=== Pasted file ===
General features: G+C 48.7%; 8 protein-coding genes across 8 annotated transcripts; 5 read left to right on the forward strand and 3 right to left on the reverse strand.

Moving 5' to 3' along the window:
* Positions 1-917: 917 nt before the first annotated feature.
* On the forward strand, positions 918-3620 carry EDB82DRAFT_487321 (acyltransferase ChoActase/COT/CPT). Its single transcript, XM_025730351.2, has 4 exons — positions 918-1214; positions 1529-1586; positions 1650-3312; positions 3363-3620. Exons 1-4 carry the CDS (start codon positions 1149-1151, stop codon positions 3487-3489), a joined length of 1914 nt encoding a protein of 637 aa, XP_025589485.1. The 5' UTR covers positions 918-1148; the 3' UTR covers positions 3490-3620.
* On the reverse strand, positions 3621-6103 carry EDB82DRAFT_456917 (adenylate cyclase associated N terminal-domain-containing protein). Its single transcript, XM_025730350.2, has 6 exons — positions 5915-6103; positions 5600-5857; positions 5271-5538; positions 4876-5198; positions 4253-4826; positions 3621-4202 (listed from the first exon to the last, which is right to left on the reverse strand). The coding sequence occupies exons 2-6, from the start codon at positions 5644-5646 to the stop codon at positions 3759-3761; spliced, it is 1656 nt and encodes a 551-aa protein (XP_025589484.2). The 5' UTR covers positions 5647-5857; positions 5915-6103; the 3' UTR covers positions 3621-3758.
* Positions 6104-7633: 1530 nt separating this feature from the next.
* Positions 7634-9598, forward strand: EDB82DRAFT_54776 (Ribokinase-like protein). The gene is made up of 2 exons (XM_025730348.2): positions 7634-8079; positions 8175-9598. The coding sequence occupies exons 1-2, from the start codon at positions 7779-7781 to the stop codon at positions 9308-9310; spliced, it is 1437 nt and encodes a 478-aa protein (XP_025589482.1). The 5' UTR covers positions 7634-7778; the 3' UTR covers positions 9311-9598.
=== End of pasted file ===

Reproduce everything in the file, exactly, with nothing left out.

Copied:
General features: G+C 48.7%; 8 protein-coding genes across 8 annotated transcripts; 5 read left to right on the forward strand and 3 right to left on the reverse strand.

Moving 5' to 3' along the window:
* Positions 1-917: 917 nt before the first annotated feature.
* On the forward strand, positions 918-3620 carry EDB82DRAFT_487321 (acyltransferase ChoActase/COT/CPT). Its single transcript, XM_025730351.2, has 4 exons — positions 918-1214; positions 1529-1586; positions 1650-3312; positions 3363-3620. Exons 1-4 carry the CDS (start codon positions 1149-1151, stop codon positions 3487-3489), a joined length of 1914 nt encoding a protein of 637 aa, XP_025589485.1. The 5' UTR covers positions 918-1148; the 3' UTR covers positions 3490-3620.
* On the reverse strand, positions 3621-6103 carry EDB82DRAFT_456917 (adenylate cyclase associated N terminal-domain-containing protein). Its single transcript, XM_025730350.2, has 6 exons — positions 5915-6103; positions 5600-5857; positions 5271-5538; positions 4876-5198; positions 4253-4826; positions 3621-4202 (listed from the first exon to the last, which is right to left on the reverse strand). The coding sequence occupies exons 2-6, from the start codon at positions 5644-5646 to the stop codon at positions 3759-3761; spliced, it is 1656 nt and encodes a 551-aa protein (XP_025589484.2). The 5' UTR covers positions 5647-5857; positions 5915-6103; the 3' UTR covers positions 3621-3758.
* Positions 6104-7633: 1530 nt separating this feature from the next.
* Positions 7634-9598, forward strand: EDB82DRAFT_54776 (Ribokinase-like protein). The gene is made up of 2 exons (XM_025730348.2): positions 7634-8079; positions 8175-9598. The coding sequence occupies exons 1-2, from the start codon at positions 7779-7781 to the stop codon at positions 9308-9310; spliced, it is 1437 nt and encodes a 478-aa protein (XP_025589482.1). The 5' UTR covers positions 7634-7778; the 3' UTR covers positions 9311-9598.